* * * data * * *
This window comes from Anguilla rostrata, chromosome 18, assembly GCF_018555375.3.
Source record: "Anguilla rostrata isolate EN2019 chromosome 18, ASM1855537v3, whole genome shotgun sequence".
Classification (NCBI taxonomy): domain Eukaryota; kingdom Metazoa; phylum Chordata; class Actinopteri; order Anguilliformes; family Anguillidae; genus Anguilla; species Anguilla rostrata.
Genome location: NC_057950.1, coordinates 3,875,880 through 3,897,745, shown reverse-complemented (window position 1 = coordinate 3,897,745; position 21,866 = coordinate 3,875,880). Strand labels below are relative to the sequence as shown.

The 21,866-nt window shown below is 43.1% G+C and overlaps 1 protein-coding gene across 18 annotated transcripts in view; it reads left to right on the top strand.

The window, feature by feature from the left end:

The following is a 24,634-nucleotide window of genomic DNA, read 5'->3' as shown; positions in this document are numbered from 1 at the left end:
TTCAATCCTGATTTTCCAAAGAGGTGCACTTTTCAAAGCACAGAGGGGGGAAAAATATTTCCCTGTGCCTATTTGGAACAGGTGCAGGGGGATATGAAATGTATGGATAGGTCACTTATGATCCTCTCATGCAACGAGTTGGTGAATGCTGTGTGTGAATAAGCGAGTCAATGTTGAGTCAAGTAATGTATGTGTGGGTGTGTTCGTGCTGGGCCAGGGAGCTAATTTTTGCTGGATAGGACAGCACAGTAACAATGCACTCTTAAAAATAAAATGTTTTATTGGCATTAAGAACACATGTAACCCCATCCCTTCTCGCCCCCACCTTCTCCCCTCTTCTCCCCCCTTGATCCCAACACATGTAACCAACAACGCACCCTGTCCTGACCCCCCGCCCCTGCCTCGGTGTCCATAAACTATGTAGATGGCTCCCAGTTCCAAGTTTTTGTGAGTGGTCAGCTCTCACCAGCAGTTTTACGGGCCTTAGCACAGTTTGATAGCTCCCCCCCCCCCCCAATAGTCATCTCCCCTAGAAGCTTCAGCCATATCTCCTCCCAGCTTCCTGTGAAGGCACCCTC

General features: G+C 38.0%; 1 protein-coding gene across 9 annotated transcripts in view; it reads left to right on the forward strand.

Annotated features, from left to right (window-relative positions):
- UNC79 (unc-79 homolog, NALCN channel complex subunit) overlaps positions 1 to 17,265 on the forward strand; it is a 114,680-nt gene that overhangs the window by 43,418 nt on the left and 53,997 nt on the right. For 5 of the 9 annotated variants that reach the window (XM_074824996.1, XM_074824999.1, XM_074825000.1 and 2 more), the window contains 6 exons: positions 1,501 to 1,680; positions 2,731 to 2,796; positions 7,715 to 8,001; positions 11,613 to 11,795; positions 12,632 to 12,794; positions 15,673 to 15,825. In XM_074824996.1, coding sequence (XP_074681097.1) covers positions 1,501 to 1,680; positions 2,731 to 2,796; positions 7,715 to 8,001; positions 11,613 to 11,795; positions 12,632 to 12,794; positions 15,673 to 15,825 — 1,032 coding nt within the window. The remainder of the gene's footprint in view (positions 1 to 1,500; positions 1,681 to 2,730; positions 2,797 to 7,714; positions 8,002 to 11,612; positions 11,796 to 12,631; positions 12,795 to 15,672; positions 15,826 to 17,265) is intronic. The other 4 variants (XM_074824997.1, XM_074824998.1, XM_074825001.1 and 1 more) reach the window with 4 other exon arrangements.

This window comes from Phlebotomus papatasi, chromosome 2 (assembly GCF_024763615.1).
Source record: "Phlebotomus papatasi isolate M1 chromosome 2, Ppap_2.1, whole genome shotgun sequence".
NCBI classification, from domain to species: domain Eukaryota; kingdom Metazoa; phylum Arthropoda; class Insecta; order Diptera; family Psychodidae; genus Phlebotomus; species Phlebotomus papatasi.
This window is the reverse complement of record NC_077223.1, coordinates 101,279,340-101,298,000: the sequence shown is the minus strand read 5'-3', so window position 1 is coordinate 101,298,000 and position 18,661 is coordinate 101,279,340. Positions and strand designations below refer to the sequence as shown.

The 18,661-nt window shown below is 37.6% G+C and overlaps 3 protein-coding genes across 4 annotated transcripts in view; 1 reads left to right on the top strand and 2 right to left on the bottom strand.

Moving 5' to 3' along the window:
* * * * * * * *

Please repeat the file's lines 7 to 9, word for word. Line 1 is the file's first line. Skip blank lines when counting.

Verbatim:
The following is a 24,634-nucleotide window of genomic DNA, read 5'->3' as shown; positions in this document are numbered from 1 at the left end:
TTCAATCCTGATTTTCCAAAGAGGTGCACTTTTCAAAGCACAGAGGGGGGAAAAATATTTCCCTGTGCCTATTTGGAACAGGTGCAGGGGGATATGAAATGTATGGATAGGTCACTTATGATCCTCTCATGCAACGAGTTGGTGAATGCTGTGTGTGAATAAGCGAGTCAATGTTGAGTCAAGTAATGTATGTGTGGGTGTGTTCGTGCTGGGCCAGGGAGCTAATTTTTGCTGGATAGGACAGCACAGTAACAATGCACTCTTAAAAATAAAATGTTTTATTGGCATTAAGAACACATGTAACCCCATCCCTTCTCGCCCCCACCTTCTCCCCTCTTCTCCCCCCTTGATCCCAACACATGTAACCAACAACGCACCCTGTCCTGACCCCCCGCCCCTGCCTCGGTGTCCATAAACTATGTAGATGGCTCCCAGTTCCAAGTTTTTGTGAGTGGTCAGCTCTCACCAGCAGTTTTACGGGCCTTAGCACAGTTTGATAGCTCCCCCCCCCCCCCAATAGTCATCTCCCCTAGAAGCTTCAGCCATATCTCCTCCCAGCTTCCTGTGAAGGCACCCTC

General features: G+C 38.0%; 1 protein-coding gene across 9 annotated transcripts in view; it reads left to right on the forward strand.